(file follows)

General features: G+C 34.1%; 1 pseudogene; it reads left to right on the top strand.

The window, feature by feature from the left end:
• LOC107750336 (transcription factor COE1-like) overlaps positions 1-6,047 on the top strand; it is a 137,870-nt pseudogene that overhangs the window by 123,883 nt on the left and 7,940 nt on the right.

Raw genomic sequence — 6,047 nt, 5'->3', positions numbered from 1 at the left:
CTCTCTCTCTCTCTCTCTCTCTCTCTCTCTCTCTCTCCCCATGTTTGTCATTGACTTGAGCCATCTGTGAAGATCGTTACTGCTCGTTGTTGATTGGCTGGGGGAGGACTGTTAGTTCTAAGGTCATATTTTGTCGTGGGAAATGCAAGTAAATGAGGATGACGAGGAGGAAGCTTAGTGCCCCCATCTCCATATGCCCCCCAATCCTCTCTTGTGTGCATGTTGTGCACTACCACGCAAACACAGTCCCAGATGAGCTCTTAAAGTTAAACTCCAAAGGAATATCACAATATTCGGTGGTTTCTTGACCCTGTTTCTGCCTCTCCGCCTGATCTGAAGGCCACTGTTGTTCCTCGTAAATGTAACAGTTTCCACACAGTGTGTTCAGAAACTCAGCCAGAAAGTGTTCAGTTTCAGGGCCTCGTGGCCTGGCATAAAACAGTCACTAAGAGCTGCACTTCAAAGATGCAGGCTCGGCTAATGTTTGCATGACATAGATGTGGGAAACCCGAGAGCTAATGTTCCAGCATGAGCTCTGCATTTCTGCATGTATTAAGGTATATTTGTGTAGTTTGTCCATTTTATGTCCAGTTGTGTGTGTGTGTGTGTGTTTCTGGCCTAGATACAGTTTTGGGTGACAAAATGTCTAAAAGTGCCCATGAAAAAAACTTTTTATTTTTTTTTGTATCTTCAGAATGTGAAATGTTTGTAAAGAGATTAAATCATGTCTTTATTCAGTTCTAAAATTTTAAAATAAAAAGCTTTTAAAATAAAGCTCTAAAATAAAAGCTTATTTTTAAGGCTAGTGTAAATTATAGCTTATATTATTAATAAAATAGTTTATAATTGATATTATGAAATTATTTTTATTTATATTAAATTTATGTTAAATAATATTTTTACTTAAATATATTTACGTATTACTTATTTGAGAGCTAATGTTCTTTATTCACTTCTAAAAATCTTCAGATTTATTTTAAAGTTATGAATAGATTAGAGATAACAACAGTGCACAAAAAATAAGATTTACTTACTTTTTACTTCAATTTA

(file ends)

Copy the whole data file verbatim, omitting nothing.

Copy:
General features: G+C 34.1%; 1 pseudogene; it reads left to right on the top strand.

The window, feature by feature from the left end:
• LOC107750336 (transcription factor COE1-like) overlaps positions 1-6,047 on the top strand; it is a 137,870-nt pseudogene that overhangs the window by 123,883 nt on the left and 7,940 nt on the right.

Raw genomic sequence — 6,047 nt, 5'->3', positions numbered from 1 at the left:
CTCTCTCTCTCTCTCTCTCTCTCTCTCTCTCTCTCTCCCCATGTTTGTCATTGACTTGAGCCATCTGTGAAGATCGTTACTGCTCGTTGTTGATTGGCTGGGGGAGGACTGTTAGTTCTAAGGTCATATTTTGTCGTGGGAAATGCAAGTAAATGAGGATGACGAGGAGGAAGCTTAGTGCCCCCATCTCCATATGCCCCCCAATCCTCTCTTGTGTGCATGTTGTGCACTACCACGCAAACACAGTCCCAGATGAGCTCTTAAAGTTAAACTCCAAAGGAATATCACAATATTCGGTGGTTTCTTGACCCTGTTTCTGCCTCTCCGCCTGATCTGAAGGCCACTGTTGTTCCTCGTAAATGTAACAGTTTCCACACAGTGTGTTCAGAAACTCAGCCAGAAAGTGTTCAGTTTCAGGGCCTCGTGGCCTGGCATAAAACAGTCACTAAGAGCTGCACTTCAAAGATGCAGGCTCGGCTAATGTTTGCATGACATAGATGTGGGAAACCCGAGAGCTAATGTTCCAGCATGAGCTCTGCATTTCTGCATGTATTAAGGTATATTTGTGTAGTTTGTCCATTTTATGTCCAGTTGTGTGTGTGTGTGTGTGTTTCTGGCCTAGATACAGTTTTGGGTGACAAAATGTCTAAAAGTGCCCATGAAAAAAACTTTTTATTTTTTTTTGTATCTTCAGAATGTGAAATGTTTGTAAAGAGATTAAATCATGTCTTTATTCAGTTCTAAAATTTTAAAATAAAAAGCTTTTAAAATAAAGCTCTAAAATAAAAGCTTATTTTTAAGGCTAGTGTAAATTATAGCTTATATTATTAATAAAATAGTTTATAATTGATATTATGAAATTATTTTTATTTATATTAAATTTATGTTAAATAATATTTTTACTTAAATATATTTACGTATTACTTATTTGAGAGCTAATGTTCTTTATTCACTTCTAAAAATCTTCAGATTTATTTTAAAGTTATGAATAGATTAGAGATAACAACAGTGCACAAAAAATAAGATTTACTTACTTTTTACTTCAATTTA